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An increasing number of insurers refuse to back coal mining projects, but China lags behind

The number of insurers withdrawing cover for coal mining projects continues to grow in the US and Europe as insurers put greater efforts on sustainability, with Travelers Europe becoming the latest insurer to withdraw cover. However, Asia portrays a very different picture, and China’s strong coal mining industry means that domestic insurers are lagging behind in this regard.

GlobalData forecasts global coal production to grow at a compound annual growth rate of 2.2% between 2020 and 2024, reaching 8.9 billion tonnes by the end of this period. This growth will be driven by increasing supply from India (6.1%) and China (2.3%). GlobalData also finds that in 2019, China was the biggest coal consumer, having consumed over half of the global coal output.

Despite the economic implications of the Covid-19 outbreak, China’s consumption and production of coal has continued its trajectory of growth, with the country having emerged as the only major economy in the world to register positive GDP growth in 2020.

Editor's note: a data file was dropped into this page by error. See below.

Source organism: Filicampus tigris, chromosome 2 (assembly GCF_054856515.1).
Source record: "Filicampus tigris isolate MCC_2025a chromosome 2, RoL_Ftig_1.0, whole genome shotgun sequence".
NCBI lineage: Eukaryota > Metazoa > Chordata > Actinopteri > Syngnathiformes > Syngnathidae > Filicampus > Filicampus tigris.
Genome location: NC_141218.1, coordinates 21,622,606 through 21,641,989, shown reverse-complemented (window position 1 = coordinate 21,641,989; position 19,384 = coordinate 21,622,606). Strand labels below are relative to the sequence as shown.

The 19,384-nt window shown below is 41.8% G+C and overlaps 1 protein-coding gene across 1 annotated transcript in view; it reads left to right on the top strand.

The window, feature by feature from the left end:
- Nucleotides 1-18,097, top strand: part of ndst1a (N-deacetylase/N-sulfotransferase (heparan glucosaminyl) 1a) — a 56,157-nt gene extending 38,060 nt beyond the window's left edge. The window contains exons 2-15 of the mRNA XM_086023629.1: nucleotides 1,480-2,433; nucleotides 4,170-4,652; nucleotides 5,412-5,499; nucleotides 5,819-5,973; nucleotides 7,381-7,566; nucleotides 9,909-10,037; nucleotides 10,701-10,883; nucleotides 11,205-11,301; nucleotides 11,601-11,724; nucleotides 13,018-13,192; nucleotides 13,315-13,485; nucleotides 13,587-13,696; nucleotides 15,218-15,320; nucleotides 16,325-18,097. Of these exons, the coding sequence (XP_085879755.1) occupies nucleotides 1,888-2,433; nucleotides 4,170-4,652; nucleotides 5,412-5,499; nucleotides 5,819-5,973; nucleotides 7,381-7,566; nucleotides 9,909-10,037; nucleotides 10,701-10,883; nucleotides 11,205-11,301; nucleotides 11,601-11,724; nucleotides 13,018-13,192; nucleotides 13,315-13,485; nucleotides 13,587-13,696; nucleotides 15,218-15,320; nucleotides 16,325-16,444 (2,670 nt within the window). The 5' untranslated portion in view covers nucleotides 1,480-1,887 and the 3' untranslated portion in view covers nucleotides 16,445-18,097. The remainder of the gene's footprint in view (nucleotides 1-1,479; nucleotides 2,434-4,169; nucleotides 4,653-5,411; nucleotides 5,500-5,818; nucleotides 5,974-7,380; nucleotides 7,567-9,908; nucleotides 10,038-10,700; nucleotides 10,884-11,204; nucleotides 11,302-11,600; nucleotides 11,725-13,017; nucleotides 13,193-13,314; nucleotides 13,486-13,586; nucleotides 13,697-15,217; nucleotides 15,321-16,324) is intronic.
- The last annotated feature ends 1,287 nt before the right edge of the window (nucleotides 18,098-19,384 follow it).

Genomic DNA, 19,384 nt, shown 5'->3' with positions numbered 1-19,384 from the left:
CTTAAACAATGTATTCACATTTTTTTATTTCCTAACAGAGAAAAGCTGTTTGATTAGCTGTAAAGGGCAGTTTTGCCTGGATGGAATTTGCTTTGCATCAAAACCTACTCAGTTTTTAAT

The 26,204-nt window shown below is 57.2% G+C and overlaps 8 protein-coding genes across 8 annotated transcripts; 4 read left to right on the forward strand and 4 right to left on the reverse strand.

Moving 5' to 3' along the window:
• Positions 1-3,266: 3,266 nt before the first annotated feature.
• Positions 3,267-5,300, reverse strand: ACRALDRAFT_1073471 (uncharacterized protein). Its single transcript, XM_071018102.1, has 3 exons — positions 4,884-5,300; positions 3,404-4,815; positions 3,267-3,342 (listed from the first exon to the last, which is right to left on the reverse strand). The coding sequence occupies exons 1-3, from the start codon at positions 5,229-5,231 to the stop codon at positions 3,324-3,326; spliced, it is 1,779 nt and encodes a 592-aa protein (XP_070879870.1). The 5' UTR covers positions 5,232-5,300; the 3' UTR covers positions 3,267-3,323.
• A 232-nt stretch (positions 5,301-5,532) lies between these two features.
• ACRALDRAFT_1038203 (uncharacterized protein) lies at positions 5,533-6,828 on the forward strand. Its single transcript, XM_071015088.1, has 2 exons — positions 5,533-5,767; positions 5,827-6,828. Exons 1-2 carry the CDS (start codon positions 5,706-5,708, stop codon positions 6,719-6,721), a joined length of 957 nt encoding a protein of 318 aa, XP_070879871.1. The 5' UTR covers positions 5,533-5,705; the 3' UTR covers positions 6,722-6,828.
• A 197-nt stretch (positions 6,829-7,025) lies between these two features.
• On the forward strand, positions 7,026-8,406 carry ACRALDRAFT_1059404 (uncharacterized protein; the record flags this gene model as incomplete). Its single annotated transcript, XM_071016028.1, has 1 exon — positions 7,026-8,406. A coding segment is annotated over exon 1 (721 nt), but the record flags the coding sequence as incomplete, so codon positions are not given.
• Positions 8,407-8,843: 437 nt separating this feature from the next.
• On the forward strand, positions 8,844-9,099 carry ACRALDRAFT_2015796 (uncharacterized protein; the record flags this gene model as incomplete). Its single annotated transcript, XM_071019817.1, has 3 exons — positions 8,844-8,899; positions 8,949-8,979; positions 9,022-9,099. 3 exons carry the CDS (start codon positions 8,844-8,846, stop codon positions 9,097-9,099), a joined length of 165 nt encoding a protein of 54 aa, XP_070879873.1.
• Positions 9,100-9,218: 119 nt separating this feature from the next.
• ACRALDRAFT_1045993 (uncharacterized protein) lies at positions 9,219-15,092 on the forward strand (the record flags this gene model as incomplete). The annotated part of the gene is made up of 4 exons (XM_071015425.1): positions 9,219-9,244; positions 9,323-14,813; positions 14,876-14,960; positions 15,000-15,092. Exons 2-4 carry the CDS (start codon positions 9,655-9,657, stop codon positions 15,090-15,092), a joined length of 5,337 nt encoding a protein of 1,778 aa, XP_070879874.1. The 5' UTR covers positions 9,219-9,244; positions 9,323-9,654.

China is one of the world’s biggest coal producers. Until it strengthens its green and low-carbon policies and moves towards the adoption of renewables, Chinese insurers will continue to provide cover for coal mining projects. Without insurance, coal projects cannot be financed or built.

So far, it has mainly been insurers in the US and Europe that have set targets to stop offering insurance coverage to coal producers. As environmental concerns increase, this is being seen as a good branding and ethical move by these insurers. However, in practice, stricter regulation limiting production in coal-intensive countries will be needed in order to slow down global coal production further and move towards a more sustainable future.

For more insight and data, visit GlobalData's Mining Intelligence Centre.

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